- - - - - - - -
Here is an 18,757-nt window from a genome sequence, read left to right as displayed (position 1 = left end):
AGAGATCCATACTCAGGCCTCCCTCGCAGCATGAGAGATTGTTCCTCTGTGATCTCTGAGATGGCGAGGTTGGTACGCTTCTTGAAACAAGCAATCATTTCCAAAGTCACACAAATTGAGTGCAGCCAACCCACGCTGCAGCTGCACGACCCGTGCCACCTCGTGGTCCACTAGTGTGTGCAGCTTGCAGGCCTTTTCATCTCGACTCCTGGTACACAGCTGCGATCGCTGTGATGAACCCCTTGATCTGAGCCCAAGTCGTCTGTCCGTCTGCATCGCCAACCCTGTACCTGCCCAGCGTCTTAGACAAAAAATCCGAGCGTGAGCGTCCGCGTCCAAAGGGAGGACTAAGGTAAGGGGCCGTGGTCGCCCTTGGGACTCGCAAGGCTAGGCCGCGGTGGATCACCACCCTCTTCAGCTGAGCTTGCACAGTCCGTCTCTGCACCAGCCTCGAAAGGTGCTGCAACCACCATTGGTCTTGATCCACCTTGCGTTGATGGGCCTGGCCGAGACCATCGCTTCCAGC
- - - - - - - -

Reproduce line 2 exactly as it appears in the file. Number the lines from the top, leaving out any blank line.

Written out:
AGAGATCCATACTCAGGCCTCCCTCGCAGCATGAGAGATTGTTCCTCTGTGATCTCTGAGATGGCGAGGTTGGTACGCTTCTTGAAACAAGCAATCATTTCCAAAGTCACACAAATTGAGTGCAGCCAACCCACGCTGCAGCTGCACGACCCGTGCCACCTCGTGGTCCACTAGTGTGTGCAGCTTGCAGGCCTTTTCATCTCGACTCCTGGTACACAGCTGCGATCGCTGTGATGAACCCCTTGATCTGAGCCCAAGTCGTCTGTCCGTCTGCATCGCCAACCCTGTACCTGCCCAGCGTCTTAGACAAAAAATCCGAGCGTGAGCGTCCGCGTCCAAAGGGAGGACTAAGGTAAGGGGCCGTGGTCGCCCTTGGGACTCGCAAGGCTAGGCCGCGGTGGATCACCACCCTCTTCAGCTGAGCTTGCACAGTCCGTCTCTGCACCAGCCTCGAAAGGTGCTGCAACCACCATTGGTCTTGATCCACCTTGCGTTGATGGGCCTGGCCGAGACCATCGCTTCCAGC